CLEVELAND -- Author and Case Western Reserve University physicist Lawrence Krauss begins his science epic "Atom: An Odyssey from the Big Bang to Life on Earth ... and Beyond" long before matter existed. His story is about the universe told from the perspective of a single oxygen atom.
A drink of water in the Rodin sculpture garden in Paris sets the stage for what becomes a toast to the beginnings of a universe that gave rise to this atom. What follows, he says is "the atom's remarkable and amazing journey that is fraught with accidents and catastrophes that nevertheless ultimately makes life possible, and which will continue after we are gone."
In order to tell about this remarkable journey, Krauss went to the forefront of the latest discoveries over the past three decades in astronomy, biology, geology, and physics to explore the long-term development of the universe.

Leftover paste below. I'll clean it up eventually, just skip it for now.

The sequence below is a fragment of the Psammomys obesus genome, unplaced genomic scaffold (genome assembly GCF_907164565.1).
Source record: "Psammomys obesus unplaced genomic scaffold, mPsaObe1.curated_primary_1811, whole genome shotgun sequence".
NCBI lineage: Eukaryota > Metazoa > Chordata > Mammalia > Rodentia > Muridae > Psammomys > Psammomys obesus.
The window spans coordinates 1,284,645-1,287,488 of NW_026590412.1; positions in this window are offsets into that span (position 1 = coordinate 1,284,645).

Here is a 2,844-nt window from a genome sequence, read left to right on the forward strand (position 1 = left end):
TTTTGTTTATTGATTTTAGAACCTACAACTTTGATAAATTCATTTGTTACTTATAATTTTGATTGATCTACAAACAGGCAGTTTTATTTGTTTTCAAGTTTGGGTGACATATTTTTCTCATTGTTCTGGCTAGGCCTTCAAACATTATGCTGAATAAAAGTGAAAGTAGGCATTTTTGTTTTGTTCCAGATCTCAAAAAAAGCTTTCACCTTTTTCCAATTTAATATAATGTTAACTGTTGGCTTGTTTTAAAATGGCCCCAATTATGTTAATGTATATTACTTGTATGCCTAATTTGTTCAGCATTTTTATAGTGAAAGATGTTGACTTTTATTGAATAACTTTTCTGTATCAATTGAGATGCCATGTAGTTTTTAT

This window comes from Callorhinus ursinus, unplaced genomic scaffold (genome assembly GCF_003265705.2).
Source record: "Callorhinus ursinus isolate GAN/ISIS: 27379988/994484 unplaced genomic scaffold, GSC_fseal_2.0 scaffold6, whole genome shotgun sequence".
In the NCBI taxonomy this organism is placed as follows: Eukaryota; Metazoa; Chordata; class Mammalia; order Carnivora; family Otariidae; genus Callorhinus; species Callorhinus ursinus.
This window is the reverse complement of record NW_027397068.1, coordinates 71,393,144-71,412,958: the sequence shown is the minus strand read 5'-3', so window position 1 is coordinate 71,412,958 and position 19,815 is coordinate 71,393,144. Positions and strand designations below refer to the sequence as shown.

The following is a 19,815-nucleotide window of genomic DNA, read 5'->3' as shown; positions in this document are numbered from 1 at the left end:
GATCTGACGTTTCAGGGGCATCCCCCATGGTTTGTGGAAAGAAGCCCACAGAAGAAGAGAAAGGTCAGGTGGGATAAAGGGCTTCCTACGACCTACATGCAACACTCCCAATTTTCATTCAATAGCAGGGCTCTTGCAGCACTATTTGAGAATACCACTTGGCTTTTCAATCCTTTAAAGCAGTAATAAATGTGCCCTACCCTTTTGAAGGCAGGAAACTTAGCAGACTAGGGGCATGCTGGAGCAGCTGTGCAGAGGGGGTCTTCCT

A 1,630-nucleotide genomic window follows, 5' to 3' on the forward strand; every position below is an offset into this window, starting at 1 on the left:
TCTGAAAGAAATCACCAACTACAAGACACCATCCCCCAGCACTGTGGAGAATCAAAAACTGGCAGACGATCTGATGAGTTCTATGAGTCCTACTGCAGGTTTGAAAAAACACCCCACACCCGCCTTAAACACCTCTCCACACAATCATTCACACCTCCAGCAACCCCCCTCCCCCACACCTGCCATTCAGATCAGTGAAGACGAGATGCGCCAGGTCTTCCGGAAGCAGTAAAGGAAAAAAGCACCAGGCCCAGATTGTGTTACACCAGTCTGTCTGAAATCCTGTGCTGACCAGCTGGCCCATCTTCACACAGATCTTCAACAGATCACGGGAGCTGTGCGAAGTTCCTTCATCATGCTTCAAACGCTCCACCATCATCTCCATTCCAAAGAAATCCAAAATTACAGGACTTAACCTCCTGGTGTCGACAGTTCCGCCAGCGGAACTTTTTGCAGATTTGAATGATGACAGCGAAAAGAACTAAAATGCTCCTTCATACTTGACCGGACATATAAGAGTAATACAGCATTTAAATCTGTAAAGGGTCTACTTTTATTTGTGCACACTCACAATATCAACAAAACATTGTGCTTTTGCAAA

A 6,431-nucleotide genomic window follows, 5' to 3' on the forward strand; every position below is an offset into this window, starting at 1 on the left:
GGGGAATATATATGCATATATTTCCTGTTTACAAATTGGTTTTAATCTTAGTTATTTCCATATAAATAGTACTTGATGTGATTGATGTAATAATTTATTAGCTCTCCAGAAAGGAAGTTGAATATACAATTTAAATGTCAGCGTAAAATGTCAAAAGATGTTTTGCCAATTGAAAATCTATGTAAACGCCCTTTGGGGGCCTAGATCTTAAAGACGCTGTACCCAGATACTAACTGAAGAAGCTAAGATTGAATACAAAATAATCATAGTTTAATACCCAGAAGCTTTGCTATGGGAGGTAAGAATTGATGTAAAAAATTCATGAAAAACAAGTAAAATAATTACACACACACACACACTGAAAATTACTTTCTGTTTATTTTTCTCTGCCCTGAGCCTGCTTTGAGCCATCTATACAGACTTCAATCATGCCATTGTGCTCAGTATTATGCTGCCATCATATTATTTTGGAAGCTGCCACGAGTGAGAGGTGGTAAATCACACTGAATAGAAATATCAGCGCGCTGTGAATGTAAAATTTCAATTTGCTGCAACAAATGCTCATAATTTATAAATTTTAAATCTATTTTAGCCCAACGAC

"The book explains how discoveries over the past 30 years have changed our vision of nature, and have led us to understand such things as how one might start the universe without matter or equal amounts of matter and anti-matter and end up with a universe of stars and galaxies," says Krauss, the chair and Ambrose Swasey Professor of Physics.
By telling a story about oxygen, he wanted to show his readers how in a very real way "every atom in our body has been, and will be, in some amazing places," and that forefront of science has a real and immediate connection to the atoms in each of our bodies. His oxygen hero emerges in its present form billions of years after the earliest moments of the Big Bang, where quarks form into protons and neutrons that within minutes become the building blocks for helium and hydrogen -- the first elements.
It takes several billion years before the oxygen atom ultimately forms, and during this time its ingredients experience cosmic odysseys as they travel through space in a still young, unsettled, and dynamic universe.